Councillor Tara McFadden zoomed in on the importance of a thorough public engagement on the Jim Uffelmann Memorial Park study now underway.
During council's committee-of-the-whole meeting on Mar. 20, McFadden asked a series of questions of community services director Mitchell Hamm to better understand the extent of the engagement methods being incorporated and sought assurances that public feedback would weigh into the recommendations that will be brought forward.
"It sounds like you've got a fairly robust public engagement process planned out, which I'm very excited to see," said McFadden. "It's so important in so many things we do, but this is a piece that's so important for connectivity, for dog lovers, and for those of us who like to enjoy the river. So it's an important piece and it's really important that the community have a chance to have a say."
The update presented to council made note of the strong, varying opinions from residents on what the best use of this park space is, coupled with significant visible ongoing erosion along the banks of the river.
"An in-depth analysis is required to determine the best use of this pristine outdoor area to best serve all residents of Cochrane while ensuring due diligence in land stewardship for the area," it states.
Internal stakeholders and external stakeholders were engaged through January, Hamm told council.
"The majority of the public engagement at this point through the channels that we'll use through the survey will be capturing the information," Hamm explained. "However, we will continue to maintain a strong relationship with the targeted stakeholders that we've identified through this project because we do want their involvement in the process as well as council and the parks and rec committee."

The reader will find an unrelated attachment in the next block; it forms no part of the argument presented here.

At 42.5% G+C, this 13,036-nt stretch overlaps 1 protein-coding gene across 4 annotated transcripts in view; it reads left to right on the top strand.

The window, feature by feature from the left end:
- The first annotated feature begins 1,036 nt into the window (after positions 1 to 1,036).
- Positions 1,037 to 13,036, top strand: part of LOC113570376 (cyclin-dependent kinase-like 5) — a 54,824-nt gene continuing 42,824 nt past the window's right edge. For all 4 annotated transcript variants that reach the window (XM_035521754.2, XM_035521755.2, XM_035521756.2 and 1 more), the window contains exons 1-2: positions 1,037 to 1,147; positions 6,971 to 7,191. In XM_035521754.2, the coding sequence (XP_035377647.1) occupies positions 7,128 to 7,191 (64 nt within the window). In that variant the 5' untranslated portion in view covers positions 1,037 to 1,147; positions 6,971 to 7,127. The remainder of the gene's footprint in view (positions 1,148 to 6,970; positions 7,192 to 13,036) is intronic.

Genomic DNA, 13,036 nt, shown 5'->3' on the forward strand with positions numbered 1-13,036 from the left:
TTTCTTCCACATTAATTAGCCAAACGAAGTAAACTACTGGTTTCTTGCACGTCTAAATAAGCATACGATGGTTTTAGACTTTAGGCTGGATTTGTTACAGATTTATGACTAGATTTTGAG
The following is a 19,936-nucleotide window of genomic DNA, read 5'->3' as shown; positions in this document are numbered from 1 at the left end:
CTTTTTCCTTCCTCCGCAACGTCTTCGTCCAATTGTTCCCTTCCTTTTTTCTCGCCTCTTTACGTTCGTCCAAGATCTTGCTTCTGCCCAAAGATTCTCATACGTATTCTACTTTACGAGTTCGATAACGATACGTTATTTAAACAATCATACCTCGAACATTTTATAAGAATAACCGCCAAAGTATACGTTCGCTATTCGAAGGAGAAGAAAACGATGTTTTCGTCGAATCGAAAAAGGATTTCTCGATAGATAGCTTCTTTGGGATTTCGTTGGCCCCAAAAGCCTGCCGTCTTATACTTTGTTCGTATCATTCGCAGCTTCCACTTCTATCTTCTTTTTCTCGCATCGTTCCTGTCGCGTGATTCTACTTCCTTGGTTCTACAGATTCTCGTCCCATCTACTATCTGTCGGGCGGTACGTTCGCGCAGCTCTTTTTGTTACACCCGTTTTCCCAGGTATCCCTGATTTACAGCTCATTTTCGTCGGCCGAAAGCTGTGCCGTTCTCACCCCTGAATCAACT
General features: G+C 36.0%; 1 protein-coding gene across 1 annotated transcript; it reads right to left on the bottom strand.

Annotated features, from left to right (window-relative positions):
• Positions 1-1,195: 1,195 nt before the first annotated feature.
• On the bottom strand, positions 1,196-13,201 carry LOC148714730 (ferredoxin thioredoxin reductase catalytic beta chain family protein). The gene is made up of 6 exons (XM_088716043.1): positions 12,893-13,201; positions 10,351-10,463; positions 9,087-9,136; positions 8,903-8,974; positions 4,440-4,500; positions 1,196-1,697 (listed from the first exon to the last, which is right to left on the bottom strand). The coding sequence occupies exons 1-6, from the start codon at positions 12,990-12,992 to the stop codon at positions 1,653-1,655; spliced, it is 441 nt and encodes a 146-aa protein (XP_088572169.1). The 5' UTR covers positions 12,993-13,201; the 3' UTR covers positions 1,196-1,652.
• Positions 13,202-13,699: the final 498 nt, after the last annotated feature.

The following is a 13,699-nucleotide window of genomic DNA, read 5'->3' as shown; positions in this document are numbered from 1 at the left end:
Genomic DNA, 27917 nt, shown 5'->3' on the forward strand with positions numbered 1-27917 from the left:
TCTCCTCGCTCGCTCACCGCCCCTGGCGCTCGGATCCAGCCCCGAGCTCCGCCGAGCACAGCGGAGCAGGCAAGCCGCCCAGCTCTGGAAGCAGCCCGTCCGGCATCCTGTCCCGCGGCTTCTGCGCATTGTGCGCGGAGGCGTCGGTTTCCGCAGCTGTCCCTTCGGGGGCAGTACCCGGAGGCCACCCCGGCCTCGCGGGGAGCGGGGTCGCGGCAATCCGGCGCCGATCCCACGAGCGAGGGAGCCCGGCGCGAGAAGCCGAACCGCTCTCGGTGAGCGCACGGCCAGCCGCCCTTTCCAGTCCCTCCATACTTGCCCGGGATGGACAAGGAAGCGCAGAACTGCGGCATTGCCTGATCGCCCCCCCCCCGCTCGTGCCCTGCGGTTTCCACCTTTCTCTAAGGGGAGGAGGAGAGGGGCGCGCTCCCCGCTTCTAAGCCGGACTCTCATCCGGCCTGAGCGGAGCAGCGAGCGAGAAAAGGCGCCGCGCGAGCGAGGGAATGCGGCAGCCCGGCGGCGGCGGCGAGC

The first community-wide public survey is being launched on Apr. 10 that will last six weeks until May 22.
Previous to that, some research was completed in the park in November and December. The geotechnical and environmental assessments will continue this spring and summer, along with further community engagement.
In September draft study preparations and key stakeholders follow-ups will take place.
An open house will be held in October as well as stakeholders reviews and study finalization in preparation for a presentation to town council in November.
The park is used by a diverse group of people and is an off-leash park. It's also expected to become part of the Trans Canada Trail at some point in the future, something Councillor Patrick Wilson wanted to make sure was considered in the engagement. It is.
"We are hoping to bring something to council that's reflective of a guiding document, not as something that is going to inform next steps, so that we can make that decision together and part of that decision is identifying. the increase in usage and maintaining the feel of the park as being a nature l space, not a fenced-in containment. We understand the goal and the vision of this project and we hope to bring something back so that council can guide us to the next step."
The park was renamed in memory of Jim Uffelman in 2018. He was known to many as the "mayor of the dog park," and was a long-standing advocate for more off-leash parks in the community.